Although recognized by the United Nations, World Productivity Day isn’t celebrated with Hallmark cards, nor is it an occasion when you call family and friends to wish them a “Happy World Productivity Day.” In fact, World Productivity Day is just the opposite of any formal holiday. Businesses around the world observe World Productivity Day by promoting productivity tools, offering productivity training courses to employees and emphasizing the far-reaching benefits of being productive.
Procrastinating Is Bad for Your Health
Freud didn’t say that, but psychologists today will tell you that putting off what you need to do increases your stress level and pokes holes in your self-esteem. Some people are chronic procrastinators — the kind of procrastinator who always has a slew of unfinished tasks that he simply can’t bring himself to tackle. Chronic procrastinators are also late to appointments and tend to blame their disorganized lifestyle on things they believe they can’t control. On the other hand, most of us are situationalprocrastinators, task delayers who finish most projects but avoid completing the more unpleasant tasks until the last minute.
Stress is responsible for all kinds of health problems, from high blood pressure and heart disease to diabetes and depression. Learning to conquer our all-too-human tendency to procrastinate by embracing productivity on World Productivity Day is not only good for you physically and mentally, but it can also help you achieve those goals you would love to reach but never thought possible.
Let’s be productive today!
10 Proven Ways to Increase Productivity
1. Declutter your life
One of the biggest energy suckers is useless, unnecessary clutter. Just looking at a junk-filled desk first thing in the morning can make you slump your shoulders, lower your mood and wish you were back in bed procrastinating your heart out. So here’s what to do: Grab an empty box, trash can, whatever, and start throwing stuff away. If you haven’t thought about, looked at, or used it in the past week, toss it.
2. Peaking at your peak time of the day
Are you a morning, afternoon or evening person? Does your brain churn out brilliant ideas as soon as the birds start chirping, or does a full moon at midnight motivate you to finish projects way before their deadline? Find out when you are your most productive and take advantage of those times.
3. Knock out odious tasks first
Boost your productivity by finishing stuff that makes you procrastinate in the first place. A little self-discipline never hurt anybody, right?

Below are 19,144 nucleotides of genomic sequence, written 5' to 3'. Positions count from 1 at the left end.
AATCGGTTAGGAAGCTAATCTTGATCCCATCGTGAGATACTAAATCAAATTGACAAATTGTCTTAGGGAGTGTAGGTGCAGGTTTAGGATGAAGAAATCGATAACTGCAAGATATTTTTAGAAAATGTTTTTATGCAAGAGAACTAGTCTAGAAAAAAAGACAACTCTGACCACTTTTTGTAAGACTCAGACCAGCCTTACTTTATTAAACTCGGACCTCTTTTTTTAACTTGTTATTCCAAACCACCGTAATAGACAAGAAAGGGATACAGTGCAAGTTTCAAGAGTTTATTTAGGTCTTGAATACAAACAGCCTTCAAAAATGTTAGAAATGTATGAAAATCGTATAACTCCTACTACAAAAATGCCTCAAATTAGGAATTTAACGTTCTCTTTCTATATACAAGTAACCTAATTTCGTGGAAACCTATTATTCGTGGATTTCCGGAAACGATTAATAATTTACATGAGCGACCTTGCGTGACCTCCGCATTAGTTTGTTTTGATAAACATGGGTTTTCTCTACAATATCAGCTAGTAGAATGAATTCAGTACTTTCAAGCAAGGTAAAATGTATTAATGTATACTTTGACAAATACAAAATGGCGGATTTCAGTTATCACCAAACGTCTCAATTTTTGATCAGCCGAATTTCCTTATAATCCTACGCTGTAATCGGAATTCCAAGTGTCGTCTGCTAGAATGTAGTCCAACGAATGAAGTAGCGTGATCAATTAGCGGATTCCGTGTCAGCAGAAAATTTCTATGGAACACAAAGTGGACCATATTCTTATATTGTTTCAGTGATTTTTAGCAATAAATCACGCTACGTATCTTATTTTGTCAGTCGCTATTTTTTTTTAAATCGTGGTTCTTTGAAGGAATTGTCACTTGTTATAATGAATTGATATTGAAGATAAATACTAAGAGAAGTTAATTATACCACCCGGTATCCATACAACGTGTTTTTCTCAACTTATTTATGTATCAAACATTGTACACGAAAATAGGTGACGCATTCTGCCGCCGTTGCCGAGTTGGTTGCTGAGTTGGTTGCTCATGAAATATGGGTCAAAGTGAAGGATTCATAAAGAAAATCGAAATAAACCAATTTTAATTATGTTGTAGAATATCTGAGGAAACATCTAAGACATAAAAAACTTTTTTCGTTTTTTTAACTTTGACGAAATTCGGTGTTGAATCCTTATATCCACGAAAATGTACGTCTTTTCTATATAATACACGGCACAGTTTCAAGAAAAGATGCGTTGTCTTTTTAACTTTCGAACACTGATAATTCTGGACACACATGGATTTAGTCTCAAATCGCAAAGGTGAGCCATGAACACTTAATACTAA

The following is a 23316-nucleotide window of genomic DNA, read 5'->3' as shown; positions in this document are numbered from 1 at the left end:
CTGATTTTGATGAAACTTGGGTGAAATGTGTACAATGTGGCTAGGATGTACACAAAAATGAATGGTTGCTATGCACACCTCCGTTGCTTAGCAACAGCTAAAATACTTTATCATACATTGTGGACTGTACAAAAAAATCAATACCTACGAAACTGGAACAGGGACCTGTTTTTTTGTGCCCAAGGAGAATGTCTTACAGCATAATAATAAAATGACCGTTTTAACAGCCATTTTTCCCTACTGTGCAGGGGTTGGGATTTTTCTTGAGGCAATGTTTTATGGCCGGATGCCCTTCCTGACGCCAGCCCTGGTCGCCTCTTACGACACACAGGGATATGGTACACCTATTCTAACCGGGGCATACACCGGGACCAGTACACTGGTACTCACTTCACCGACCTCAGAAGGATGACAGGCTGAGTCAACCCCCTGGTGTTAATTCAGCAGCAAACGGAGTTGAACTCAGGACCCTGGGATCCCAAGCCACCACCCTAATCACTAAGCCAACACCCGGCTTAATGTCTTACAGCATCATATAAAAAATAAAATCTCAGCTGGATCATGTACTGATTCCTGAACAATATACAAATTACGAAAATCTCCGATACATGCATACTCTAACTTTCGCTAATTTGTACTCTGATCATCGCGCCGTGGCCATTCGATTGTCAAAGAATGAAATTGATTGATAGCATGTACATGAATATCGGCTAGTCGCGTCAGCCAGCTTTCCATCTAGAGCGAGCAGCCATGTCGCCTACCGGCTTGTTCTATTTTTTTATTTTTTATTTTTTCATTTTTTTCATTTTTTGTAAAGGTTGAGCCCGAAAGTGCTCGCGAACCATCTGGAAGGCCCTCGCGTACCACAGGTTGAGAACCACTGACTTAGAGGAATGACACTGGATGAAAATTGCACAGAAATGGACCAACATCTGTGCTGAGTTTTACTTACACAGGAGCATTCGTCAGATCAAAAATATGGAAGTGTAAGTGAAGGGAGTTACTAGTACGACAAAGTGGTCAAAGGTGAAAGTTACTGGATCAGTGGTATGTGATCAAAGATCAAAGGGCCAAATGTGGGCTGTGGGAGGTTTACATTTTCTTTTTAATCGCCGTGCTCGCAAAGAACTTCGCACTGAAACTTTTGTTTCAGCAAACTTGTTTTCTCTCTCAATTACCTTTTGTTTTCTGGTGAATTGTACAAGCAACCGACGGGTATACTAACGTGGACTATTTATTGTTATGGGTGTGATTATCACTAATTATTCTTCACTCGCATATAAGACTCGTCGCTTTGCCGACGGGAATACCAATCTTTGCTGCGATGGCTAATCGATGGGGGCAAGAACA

4. Take a walk or pump some iron
Exercising is one of the best and most neglected productivity tools. Physical activity increases endorphins, growth hormones, and a lot of other chemicals beneficial to your brain and body health.
5. Keep your ears happy
Listening to music has been shown to relieve stress, boost productivity and actually enhance focus.
6. Check out these productivity apps
PC Magazine lists 100 productivity apps for 2016 designed to organize work projects, promote creativity and de-stress your life in general.
7. Reward yourself for being more productive
Go on that dream vacation or just spend a couple days in your pajamas watching Netflix. Having something pleasant to look forward to after you’ve completed a task list is a great way to kill the procrastination virus.
8. Avoid multitasking
Multitasking does NOT improve productivity. People who claim to be good at multitasking may be finishing lots of tasks but not as completely or thoroughly as they should be.
9. Allow yourself no more than 30 minutes during the workday to indulge in timewasters
Timewasters: Facebook, videogames, checking your cellphone every 2 minutes, etc. — you know what your own favorite timewasters are.
10. Seek counseling if you are a serious procrastinator
Severe procrastination may be a sign of an underlying mental health issue that needs to be addressed professionally.
Now you are ready to celebrate World Productivity Day!
Scott Gallupe of 403Tech Discusses Cybersecurity Threats in Business in Calgary Article
The COVID-19 pandemic sent businesses scrambling to pivot from an office-based environment to a remote workforce. A recent issue of Business in Calgary featured 403Tech President Scott Gallupe, who advised on how local businesses can protect their IT systems from cybersecurity threats. He explained that passwords and video collaboration tools are possible entryways for viruses and malware. The article, Alright, Stop, Collaborate and Listen, features several local IT leaders, describes the issues faced by business owners during the pandemic and provides guidance on ways to protect business data from ransomware and other types of cyberattacks.